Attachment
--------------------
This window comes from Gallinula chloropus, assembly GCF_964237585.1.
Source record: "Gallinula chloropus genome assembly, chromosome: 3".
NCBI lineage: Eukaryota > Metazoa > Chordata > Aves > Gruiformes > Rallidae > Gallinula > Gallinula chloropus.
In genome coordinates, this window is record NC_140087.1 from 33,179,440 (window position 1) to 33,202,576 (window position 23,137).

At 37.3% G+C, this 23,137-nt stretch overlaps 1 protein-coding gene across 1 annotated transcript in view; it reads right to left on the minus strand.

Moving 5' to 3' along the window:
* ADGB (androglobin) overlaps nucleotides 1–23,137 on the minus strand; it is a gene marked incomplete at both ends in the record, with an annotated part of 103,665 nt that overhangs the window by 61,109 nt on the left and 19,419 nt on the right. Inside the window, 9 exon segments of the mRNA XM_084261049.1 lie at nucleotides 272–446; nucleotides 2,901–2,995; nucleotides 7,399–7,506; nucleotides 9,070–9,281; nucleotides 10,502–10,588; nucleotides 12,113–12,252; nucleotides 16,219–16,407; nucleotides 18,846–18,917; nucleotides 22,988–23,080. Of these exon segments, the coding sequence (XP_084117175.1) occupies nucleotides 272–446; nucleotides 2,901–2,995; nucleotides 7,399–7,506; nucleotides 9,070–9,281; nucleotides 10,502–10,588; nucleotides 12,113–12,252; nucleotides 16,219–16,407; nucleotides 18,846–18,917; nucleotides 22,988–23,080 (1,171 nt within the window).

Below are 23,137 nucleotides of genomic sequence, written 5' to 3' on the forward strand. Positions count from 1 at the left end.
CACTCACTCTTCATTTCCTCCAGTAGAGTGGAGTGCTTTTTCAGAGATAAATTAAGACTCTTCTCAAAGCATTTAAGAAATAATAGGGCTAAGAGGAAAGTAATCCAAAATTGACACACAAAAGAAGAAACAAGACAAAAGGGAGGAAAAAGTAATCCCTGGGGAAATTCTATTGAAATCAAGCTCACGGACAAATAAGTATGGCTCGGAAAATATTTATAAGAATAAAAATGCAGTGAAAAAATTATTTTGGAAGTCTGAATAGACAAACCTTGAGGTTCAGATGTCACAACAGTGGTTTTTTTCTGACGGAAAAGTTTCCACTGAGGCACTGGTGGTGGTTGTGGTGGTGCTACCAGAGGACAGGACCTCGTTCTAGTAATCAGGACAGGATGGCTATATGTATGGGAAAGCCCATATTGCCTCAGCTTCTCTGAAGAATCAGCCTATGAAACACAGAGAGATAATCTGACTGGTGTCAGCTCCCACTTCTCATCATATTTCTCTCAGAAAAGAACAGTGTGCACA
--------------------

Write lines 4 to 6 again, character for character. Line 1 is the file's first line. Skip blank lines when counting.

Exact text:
In genome coordinates, this window is record NC_140087.1 from 33,179,440 (window position 1) to 33,202,576 (window position 23,137).

At 37.3% G+C, this 23,137-nt stretch overlaps 1 protein-coding gene across 1 annotated transcript in view; it reads right to left on the minus strand.

Moving 5' to 3' along the window: